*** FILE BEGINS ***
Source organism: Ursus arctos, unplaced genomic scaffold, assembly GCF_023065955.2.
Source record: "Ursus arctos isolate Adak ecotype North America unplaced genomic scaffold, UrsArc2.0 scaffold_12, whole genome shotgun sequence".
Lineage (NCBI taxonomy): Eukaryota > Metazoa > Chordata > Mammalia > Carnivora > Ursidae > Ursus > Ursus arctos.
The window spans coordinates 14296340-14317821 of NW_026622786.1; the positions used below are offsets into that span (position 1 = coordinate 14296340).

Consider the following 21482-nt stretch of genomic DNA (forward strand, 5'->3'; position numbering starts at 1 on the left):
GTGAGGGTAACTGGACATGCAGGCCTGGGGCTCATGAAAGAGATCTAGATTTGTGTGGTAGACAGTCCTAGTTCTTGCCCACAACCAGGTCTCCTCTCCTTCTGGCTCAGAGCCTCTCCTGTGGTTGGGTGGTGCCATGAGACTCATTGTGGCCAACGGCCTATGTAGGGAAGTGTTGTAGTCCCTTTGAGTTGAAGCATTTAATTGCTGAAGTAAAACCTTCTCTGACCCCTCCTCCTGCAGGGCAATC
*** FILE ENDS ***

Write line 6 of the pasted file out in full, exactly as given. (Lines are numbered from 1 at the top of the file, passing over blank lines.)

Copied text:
GTGAGGGTAACTGGACATGCAGGCCTGGGGCTCATGAAAGAGATCTAGATTTGTGTGGTAGACAGTCCTAGTTCTTGCCCACAACCAGGTCTCCTCTCCTTCTGGCTCAGAGCCTCTCCTGTGGTTGGGTGGTGCCATGAGACTCATTGTGGCCAACGGCCTATGTAGGGAAGTGTTGTAGTCCCTTTGAGTTGAAGCATTTAATTGCTGAAGTAAAACCTTCTCTGACCCCTCCTCCTGCAGGGCAATC